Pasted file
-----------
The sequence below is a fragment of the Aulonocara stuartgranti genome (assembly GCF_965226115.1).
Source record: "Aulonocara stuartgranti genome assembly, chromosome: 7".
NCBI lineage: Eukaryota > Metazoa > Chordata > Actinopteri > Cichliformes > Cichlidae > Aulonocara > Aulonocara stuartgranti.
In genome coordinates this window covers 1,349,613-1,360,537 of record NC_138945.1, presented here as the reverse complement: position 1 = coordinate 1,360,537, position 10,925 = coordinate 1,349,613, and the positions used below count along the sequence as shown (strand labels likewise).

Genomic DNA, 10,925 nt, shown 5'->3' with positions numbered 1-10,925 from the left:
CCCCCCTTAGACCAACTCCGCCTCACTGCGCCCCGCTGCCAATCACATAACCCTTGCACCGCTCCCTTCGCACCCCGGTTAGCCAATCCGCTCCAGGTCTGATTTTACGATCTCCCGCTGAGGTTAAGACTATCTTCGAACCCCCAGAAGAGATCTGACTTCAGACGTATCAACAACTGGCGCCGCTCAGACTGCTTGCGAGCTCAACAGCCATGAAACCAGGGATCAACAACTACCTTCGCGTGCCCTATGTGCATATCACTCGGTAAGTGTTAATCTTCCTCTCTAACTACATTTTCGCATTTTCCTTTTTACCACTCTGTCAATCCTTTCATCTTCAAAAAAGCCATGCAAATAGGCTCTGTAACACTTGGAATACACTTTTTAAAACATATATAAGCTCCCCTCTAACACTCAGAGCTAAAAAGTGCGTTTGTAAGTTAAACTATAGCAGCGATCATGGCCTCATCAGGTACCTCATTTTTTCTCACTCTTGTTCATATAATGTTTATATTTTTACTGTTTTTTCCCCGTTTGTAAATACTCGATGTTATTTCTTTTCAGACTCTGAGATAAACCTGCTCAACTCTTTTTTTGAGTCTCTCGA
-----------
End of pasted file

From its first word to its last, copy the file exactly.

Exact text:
The sequence below is a fragment of the Aulonocara stuartgranti genome (assembly GCF_965226115.1).
Source record: "Aulonocara stuartgranti genome assembly, chromosome: 7".
NCBI lineage: Eukaryota > Metazoa > Chordata > Actinopteri > Cichliformes > Cichlidae > Aulonocara > Aulonocara stuartgranti.
In genome coordinates this window covers 1,349,613-1,360,537 of record NC_138945.1, presented here as the reverse complement: position 1 = coordinate 1,360,537, position 10,925 = coordinate 1,349,613, and the positions used below count along the sequence as shown (strand labels likewise).

Genomic DNA, 10,925 nt, shown 5'->3' with positions numbered 1-10,925 from the left:
CCCCCCTTAGACCAACTCCGCCTCACTGCGCCCCGCTGCCAATCACATAACCCTTGCACCGCTCCCTTCGCACCCCGGTTAGCCAATCCGCTCCAGGTCTGATTTTACGATCTCCCGCTGAGGTTAAGACTATCTTCGAACCCCCAGAAGAGATCTGACTTCAGACGTATCAACAACTGGCGCCGCTCAGACTGCTTGCGAGCTCAACAGCCATGAAACCAGGGATCAACAACTACCTTCGCGTGCCCTATGTGCATATCACTCGGTAAGTGTTAATCTTCCTCTCTAACTACATTTTCGCATTTTCCTTTTTACCACTCTGTCAATCCTTTCATCTTCAAAAAAGCCATGCAAATAGGCTCTGTAACACTTGGAATACACTTTTTAAAACATATATAAGCTCCCCTCTAACACTCAGAGCTAAAAAGTGCGTTTGTAAGTTAAACTATAGCAGCGATCATGGCCTCATCAGGTACCTCATTTTTTCTCACTCTTGTTCATATAATGTTTATATTTTTACTGTTTTTTCCCCGTTTGTAAATACTCGATGTTATTTCTTTTCAGACTCTGAGATAAACCTGCTCAACTCTTTTTTTGAGTCTCTCGA